The Bachelorette

TV review by
Kari Croop, Common Sense Media
The Bachelorette TV Poster Image
Televised search for love has an iffy premise.

Parents say

age 14+
Based on 7 reviews

Kids say

age 13+
Based on 8 reviews

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A lot or a little?

The parents' guide to what's in this TV show.

Positive Messages

Offers an unrealistic and misleading message that suggests that finding a husband on a reality show can produce a "fairy-tale ending."

Positive Role Models & Representations

The single men in the bachelorette's dating pool are relatively diverse in terms of what they do for a living and where they live, but reflect some sexist ideas about what it means to be attractive husband material.


There are shirtless guys a-plenty and sexual tension to spare. Some on-camera kissing takes place -- with the implication of hot and heavy action behind the scenes -- as the series progresses. The men living in the mansion's guest house also have to shower in an outdoor "stall" with no walls ... but their private parts stay covered with the aid of a black censor bar.


Pretty clean; "bastard" is audible, but terms like "a--hole" and worse are bleeped.

Drinking, Drugs & Smoking

Most adult contestants drink alcohol socially, though one abstains for religious reasons.

What parents need to know

Parents need to know that this reality dating show has a troubling basic premise -- that it's both reasonable and feasible for a woman to hand-pick her future husband from a pool of 25 strangers. The producers are clearly pushing the idea of a "fairy-tale ending" for their fair bachelorette (the phrase is uttered four times in the season premiere alone). But as the series progresses, the emphasis quickly shifts to sexual chemistry, competition, and jealousy. The action is tame enough for older teens but too hot for tweens and younger -- not much besides kissing is shown, but plenty more is implied. Expect some salty language and drinking as well.

User Reviews

  • Parents say
  • Kids say
Adult Written bylaineywhite August 4, 2019

I will throw up

Greatly disgusted and massively disappointed in this show - The Bachelorette fails to teach good morals or realistic standards. Unless you want your child to ha... Continue reading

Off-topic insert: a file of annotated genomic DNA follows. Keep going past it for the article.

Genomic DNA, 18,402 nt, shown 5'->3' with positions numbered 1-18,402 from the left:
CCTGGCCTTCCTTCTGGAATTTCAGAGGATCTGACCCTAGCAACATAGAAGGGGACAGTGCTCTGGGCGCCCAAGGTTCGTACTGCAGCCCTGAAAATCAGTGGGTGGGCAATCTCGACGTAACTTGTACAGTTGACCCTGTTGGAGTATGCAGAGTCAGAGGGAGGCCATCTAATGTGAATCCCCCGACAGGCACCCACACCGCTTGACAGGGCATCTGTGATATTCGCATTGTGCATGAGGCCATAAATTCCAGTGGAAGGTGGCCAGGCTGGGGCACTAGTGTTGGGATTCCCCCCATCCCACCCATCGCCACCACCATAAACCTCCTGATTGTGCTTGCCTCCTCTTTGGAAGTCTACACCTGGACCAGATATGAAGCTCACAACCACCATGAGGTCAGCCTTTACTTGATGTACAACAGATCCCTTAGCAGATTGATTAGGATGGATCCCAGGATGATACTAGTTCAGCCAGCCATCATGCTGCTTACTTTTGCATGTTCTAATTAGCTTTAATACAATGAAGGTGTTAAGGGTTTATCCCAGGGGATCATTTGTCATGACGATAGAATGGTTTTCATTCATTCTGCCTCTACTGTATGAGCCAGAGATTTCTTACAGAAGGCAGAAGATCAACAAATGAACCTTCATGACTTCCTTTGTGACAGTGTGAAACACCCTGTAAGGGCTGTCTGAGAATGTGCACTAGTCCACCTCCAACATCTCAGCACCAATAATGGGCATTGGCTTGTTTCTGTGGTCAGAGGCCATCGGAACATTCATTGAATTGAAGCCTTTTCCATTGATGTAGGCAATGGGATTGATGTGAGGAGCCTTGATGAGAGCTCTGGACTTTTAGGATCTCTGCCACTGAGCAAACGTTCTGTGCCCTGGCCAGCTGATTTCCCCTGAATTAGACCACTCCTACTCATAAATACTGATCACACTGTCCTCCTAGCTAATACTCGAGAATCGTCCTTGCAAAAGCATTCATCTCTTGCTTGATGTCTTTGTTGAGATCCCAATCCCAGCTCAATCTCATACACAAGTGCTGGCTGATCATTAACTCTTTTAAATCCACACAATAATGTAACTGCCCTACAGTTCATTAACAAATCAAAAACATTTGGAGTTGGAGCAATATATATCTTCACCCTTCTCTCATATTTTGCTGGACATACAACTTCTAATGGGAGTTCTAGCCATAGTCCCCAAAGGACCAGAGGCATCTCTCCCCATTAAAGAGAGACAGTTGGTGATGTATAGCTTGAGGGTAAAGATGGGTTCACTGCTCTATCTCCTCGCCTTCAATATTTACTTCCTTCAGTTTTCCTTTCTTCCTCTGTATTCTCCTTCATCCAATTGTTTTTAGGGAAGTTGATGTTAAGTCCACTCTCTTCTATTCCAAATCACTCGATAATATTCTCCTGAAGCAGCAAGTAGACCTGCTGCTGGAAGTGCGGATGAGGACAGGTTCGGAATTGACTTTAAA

Adult Written bycheryl52 June 9, 2016

Not about finding love

The first several years of the show were fun, even endearing. The gowns and fashions were beautiful and the personalities and professions were varied and inter... Continue reading
Teen, 14 years old Written byDogcat April 25, 2020


Who on Earth watches this garbage!!!!!!!!!! I’ve never seen it but i think it’s just a steaming pile of romance garbage that’s just here to make money! Every on... Continue reading
Teen, 14 years old Written byUNICORN101 March 1, 2019

It's pretty OK

So it is kinda sketch and you probably think my advice sucks cuz I'm sorta young but here go's nothin' it has fairly bad messages but is pretty m... Continue reading

What's the story?

Building on the success of long-running reality dating show The Bachelor, this spin-off gives a jilted bachelorette who didn't get the proposal she was looking for on The Bachelor a second chance to find true love among her own pool of 25 single men. In an elimination-style series of one-on-one "dates" and group challenges, she gradually whittles her prospective suitors down to just one lucky guy, who's presumably the man she's going to marry.

Is it any good?

Unless you're a sucker for overwrought romance, THE BACHELORETTE is downright difficult to watch. The dramatic drive-ups in a limousine, the emotional rose ceremonies, the dramatically lit mansion with the glowing fireplaces -- it's all a bit much for a thinking person. But one thing's for sure: This show succeeds in preying upon our subconscious desire for fairy-tale endings.

While the bachelorette herself seems to have true intentions, it's unlikely that kids will learn any meaningful lessons from her search -- except that they should never, ever, sign up to become a future Bachelorette contestant.

Talk to your kids about ...

  • Families can talk about the success rates of reality shows that purport to help people find "true love." What are the disadvantages to meeting your future spouse on a nationally televised dating show? Are there any advantages you can think of? Do you think the bachelorette's prospective mates are really looking for romance -- or their 15 minutes of fame? What about the bachelorette herself? Do you think her motives for being on the show are 100% genuine?

TV details

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